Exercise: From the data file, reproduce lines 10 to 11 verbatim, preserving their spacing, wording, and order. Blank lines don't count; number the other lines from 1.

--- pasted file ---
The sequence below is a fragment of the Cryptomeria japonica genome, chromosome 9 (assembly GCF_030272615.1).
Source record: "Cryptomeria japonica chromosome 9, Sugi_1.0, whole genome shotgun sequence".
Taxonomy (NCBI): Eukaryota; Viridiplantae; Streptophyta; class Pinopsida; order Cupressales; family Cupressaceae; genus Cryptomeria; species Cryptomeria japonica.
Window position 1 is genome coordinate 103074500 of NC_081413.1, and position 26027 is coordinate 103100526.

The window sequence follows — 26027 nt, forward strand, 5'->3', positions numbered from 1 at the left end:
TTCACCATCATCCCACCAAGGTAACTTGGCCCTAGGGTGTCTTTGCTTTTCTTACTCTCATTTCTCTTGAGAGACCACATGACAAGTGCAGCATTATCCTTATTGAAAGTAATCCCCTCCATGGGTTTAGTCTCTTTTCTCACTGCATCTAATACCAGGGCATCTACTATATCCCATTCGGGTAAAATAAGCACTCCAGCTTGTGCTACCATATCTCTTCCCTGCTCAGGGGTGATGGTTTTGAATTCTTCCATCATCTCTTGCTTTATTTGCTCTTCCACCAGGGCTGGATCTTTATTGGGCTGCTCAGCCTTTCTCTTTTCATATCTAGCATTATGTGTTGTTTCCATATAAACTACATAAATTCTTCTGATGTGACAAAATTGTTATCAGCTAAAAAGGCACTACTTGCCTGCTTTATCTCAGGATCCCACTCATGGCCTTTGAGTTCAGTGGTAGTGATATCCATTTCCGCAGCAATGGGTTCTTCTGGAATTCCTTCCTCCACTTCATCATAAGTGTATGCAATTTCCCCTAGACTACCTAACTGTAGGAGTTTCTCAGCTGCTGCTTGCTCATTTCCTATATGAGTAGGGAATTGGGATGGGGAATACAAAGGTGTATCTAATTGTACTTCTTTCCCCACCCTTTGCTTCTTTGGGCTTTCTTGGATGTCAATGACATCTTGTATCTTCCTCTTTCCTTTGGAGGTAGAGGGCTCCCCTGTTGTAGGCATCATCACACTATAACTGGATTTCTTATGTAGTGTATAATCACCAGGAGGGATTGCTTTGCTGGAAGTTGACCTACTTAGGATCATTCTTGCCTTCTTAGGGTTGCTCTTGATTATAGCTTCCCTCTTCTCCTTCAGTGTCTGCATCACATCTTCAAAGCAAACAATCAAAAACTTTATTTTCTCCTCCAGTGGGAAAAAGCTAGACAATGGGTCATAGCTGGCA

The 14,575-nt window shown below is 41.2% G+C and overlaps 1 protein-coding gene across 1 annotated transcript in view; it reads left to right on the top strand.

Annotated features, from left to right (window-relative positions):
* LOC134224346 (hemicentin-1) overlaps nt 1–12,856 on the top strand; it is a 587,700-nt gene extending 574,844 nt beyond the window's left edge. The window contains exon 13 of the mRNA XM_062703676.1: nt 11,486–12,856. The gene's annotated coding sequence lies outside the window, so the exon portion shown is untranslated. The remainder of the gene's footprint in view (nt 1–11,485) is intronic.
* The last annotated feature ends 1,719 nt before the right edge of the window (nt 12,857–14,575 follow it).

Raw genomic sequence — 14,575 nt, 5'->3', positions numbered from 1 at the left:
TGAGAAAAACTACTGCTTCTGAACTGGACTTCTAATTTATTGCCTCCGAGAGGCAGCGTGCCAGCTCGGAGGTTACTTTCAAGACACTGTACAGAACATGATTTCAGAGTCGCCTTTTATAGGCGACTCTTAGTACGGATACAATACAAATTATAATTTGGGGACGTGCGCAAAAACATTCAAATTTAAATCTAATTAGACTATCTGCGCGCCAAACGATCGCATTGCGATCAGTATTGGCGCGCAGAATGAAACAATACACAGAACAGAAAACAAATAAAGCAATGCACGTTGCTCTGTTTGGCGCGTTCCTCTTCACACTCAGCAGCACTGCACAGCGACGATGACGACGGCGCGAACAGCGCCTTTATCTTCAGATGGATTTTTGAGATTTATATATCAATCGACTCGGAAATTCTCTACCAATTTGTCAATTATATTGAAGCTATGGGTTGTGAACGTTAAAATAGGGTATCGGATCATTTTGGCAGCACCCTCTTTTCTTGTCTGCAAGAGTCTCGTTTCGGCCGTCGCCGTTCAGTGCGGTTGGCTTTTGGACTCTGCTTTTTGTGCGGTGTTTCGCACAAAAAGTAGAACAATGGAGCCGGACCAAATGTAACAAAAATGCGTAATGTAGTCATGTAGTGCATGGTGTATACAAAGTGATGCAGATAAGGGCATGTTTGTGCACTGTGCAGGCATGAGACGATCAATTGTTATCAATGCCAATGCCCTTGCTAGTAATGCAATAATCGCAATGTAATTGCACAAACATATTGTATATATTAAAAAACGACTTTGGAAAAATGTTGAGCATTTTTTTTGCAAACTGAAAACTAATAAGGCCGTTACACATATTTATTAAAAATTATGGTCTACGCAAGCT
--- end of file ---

* The last annotated feature ends 1,719 nt before the right edge of the window (nt 12,857–14,575 follow it).

Raw genomic sequence — 14,575 nt, 5'->3', positions numbered from 1 at the left: